The Smith County Commissioners Court gave final approval for the fiscal year 2021-2022 budget September 7, 2021, during its 9:30 a.m. meeting.
When the county budget team proposed law enforcement salary increases and a more competitive pay scale, they drew data from outside sources comparable in population to Smith County, including Hays and Brazos counties.
Prior to the 2020 census, Smith, Brazos and Hays were ranked 22, 23 and 24, respectively, by population. Population growth in Hays and Brazos counties has surpassed Smith County, but the three remain ranked at 22, 23, and 24 – although flipped from their previous order.
Of the seven counties adjacent to Smith County, Gregg County has the most comparable population to Smith County.
A closer look at comparable counties
Data from the 2015-2019 American Family Survey indicates similarities beyond population. Each county is home to college and university communities and located within 100 miles of a major metropolitan area.
How do these county budgets compare?
First, a look at tax information.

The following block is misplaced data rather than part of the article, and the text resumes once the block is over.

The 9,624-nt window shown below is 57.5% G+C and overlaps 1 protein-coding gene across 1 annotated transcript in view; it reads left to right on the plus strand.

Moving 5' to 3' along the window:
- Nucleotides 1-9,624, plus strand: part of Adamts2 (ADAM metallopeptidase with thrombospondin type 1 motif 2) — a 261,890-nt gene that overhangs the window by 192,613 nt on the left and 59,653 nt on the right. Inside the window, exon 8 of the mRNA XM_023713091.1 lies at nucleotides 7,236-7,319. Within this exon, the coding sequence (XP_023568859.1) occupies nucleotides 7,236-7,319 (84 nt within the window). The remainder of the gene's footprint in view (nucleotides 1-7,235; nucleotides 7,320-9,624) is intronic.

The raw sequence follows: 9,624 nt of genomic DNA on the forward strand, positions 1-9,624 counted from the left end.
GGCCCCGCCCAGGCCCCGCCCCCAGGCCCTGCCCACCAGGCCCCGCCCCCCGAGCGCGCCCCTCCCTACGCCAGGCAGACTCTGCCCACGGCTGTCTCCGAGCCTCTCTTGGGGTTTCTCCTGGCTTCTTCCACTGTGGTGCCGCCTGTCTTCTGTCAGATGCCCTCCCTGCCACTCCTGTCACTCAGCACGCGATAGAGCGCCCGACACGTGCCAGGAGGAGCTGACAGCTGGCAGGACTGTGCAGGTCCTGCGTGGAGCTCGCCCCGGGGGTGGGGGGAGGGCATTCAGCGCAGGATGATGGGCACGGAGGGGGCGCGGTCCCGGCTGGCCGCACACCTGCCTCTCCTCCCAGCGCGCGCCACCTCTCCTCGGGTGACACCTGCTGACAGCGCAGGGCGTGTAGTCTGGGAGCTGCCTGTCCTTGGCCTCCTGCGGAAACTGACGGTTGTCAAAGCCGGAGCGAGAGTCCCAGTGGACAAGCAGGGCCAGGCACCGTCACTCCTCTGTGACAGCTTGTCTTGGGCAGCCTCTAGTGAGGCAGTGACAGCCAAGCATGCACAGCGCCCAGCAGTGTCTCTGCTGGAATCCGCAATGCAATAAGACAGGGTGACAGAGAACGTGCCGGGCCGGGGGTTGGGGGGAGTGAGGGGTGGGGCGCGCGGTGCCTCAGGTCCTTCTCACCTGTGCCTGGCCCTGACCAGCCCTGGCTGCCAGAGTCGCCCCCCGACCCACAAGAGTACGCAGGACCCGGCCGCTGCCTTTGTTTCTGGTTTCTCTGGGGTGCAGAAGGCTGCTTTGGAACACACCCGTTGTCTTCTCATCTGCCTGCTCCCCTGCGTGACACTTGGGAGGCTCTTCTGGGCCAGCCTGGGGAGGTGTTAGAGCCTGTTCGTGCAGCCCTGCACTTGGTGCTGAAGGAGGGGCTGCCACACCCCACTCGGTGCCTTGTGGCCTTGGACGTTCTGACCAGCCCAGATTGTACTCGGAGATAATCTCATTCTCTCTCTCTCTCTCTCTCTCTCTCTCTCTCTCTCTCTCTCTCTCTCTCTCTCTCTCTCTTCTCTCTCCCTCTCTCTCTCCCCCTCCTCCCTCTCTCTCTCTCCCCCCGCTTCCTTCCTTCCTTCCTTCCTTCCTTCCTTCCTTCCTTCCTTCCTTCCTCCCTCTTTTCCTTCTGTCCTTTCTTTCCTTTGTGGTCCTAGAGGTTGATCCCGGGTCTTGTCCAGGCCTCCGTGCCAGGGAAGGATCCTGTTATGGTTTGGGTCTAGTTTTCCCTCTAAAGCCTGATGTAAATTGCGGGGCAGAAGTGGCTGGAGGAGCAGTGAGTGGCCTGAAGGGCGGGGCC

Of the four counties, Gregg has the lowest overall tax rate and the lowest total proposed budget, as well as the lowest Total Adjusted Taxable Value.
Smith County’s tax rate is lower than both Hays and Brazos.
Moran said he does not focus on tax rate and believes “if we get the use right, the tax rate will take care of itself.”
How do these comparable counties spend their money?
Table 3: County Budget Expenditures by Function for FY2022
(In Percentage of Budget)
|Roads & Transportation||8.7%||16%||10%||12%|
|Debt Service||12.2%||NL||5%||No Debt|
^Hays County Budget 2021 (FY22 percentage breakout not available)
*Hays County has been involved in multiple Capital Improvement projects (Jail
Facility, Detention Center, Government Center, Courthouse, etc.)